“I’m pretty sure my greatest accomplishment in my life is my right ear. It represents everything I’ve ever achieved.” I say this kind of thing a lot – only half-joking – to my husband, close friends and anyone who makes an innocuous comment about one of my earrings and realises, too late, that this is the equivalent of casually asking Kourtney Kardashian about her wedding plans. It’s not my ear I’m proud of exactly, but the piercings that adorn it. A chaotic constellation of sparkles which never fails to make me smile.
There are 18 piercings in total, zigzagging across both ears and studding my nose, enough for me to easily be the poster girl for every “midlife piercing comeback” article you’ve ever read. Piercings are my hobby, obsession (or is it addiction?), and – as my husband might say – the habit I keep wasting my money on when I should be doing the responsible thing and sorting out my pension.
As someone “turning-40-this-summer”-years-old, it’s quite possible all these piercings are my equivalent of a midlife crisis, desperately trying to find parking in overcrowded cartilage and lobes… but I see my piercings as a glittering map, illustrating my life story so far. They’ll show you places I’ve lived, introduce you to people who matter, celebrate occasions I’ve wanted to mark. There are love stories with friends and family threaded through; there is deep, unshakeable grief. Self-doubt and acceptance. It’s all there, written on, and around, my face.
Other parts of my body tell a story, too – the cartilage of my upper right ear, my belly button, the right nipple that only ever managed to release my babies’ milk in unsatisfying dribbles. Ghostly scars of long abandoned piercings past, hardened over the course of two decades. These carry as much meaning as the holes still glittering with jewels.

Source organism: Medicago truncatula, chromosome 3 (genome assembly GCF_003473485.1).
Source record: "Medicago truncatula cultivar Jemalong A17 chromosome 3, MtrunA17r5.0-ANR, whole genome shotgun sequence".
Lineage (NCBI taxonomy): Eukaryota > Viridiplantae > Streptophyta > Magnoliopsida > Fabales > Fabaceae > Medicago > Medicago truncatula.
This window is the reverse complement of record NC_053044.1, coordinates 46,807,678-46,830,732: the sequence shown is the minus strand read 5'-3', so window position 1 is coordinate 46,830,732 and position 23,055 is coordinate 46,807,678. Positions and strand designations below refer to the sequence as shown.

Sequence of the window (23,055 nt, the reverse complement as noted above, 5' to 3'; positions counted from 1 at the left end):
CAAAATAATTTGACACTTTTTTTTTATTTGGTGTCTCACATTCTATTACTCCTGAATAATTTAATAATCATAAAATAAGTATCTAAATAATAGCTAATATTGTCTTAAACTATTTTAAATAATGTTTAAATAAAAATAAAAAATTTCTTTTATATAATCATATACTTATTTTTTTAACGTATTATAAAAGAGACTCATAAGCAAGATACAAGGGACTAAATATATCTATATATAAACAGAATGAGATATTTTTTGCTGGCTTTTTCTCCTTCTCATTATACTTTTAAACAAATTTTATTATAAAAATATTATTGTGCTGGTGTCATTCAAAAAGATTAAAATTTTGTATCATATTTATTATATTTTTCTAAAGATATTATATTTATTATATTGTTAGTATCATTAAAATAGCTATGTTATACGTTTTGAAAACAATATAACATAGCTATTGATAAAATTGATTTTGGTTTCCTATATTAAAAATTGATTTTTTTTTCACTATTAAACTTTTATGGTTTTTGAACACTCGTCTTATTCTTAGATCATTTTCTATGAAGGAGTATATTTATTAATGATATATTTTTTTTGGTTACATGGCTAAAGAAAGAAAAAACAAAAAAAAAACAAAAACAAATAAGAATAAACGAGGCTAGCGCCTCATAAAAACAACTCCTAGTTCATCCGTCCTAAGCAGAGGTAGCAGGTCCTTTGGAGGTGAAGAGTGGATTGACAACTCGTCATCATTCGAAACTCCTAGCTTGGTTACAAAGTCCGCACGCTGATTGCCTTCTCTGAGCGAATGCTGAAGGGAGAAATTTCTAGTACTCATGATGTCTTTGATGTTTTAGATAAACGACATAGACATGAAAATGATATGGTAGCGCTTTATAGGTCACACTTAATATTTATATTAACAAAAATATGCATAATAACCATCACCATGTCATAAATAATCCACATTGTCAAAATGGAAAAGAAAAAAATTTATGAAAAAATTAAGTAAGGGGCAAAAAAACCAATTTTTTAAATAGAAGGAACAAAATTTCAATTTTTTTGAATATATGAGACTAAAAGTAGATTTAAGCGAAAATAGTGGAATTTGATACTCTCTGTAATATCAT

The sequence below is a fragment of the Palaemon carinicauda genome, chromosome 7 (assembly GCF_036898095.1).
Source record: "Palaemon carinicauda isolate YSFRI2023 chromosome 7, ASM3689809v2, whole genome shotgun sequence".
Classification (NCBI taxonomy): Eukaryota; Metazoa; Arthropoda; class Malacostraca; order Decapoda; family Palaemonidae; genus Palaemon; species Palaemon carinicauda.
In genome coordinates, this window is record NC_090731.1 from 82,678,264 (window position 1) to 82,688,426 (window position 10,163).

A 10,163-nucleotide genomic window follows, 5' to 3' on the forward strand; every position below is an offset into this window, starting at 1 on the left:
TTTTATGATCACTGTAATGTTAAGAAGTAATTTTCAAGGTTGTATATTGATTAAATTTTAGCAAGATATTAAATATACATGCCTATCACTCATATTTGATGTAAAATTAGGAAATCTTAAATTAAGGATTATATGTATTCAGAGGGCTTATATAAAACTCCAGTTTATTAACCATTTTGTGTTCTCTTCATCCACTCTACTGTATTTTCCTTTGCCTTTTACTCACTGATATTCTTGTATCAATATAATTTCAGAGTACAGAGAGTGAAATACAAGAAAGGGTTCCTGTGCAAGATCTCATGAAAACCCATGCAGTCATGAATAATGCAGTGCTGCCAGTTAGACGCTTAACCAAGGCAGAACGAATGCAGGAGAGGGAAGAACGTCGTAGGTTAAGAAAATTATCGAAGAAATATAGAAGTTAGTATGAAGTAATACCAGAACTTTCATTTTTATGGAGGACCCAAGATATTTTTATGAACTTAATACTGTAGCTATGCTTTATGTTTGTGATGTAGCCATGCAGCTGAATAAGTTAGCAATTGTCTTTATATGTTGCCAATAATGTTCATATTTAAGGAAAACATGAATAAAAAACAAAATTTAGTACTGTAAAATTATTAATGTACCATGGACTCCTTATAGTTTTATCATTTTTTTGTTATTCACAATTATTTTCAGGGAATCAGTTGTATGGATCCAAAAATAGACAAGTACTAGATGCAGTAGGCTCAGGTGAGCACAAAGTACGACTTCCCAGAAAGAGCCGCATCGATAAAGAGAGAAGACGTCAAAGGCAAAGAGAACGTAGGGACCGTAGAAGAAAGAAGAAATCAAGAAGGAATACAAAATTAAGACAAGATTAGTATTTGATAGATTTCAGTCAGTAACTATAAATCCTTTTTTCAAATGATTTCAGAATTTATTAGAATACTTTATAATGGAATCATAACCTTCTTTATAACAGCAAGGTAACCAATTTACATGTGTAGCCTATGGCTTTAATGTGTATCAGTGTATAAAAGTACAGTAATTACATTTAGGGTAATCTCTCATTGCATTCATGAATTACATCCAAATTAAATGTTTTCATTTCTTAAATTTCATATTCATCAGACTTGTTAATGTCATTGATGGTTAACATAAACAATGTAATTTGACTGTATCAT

Over the decades, I’ve swapped tattoo parlours and titanium ball studs for Maria Tash and rose gold spikes. The thrill of each new piercing is every bit as exciting as it ever was, a memory to cherish long after the initial sting has faded.
Of the many piercings I’ve acquired throughout the course of my life, the only ones I didn’t want were the first. My mother decided I should have my ears pierced when I was seven-years-old and took me to Ylang-Ylang, a jewellery boutique in my native New York. With eyes scrunched shut, my small hand squeezed around hers, I anticipated pain… and felt a rush of excitement instead. It never faded; after waiting the interminably long eight-to-10 weeks for those first holes to heal, I realised my ears could become the jewelled equivalent of pick-and-mix. I was no longer boring old me. My ears could spread a message of peace, love and yin and yang through the endless cheap studs, hoops and danglies, sold in colourful multipacks, that were now at my disposal.
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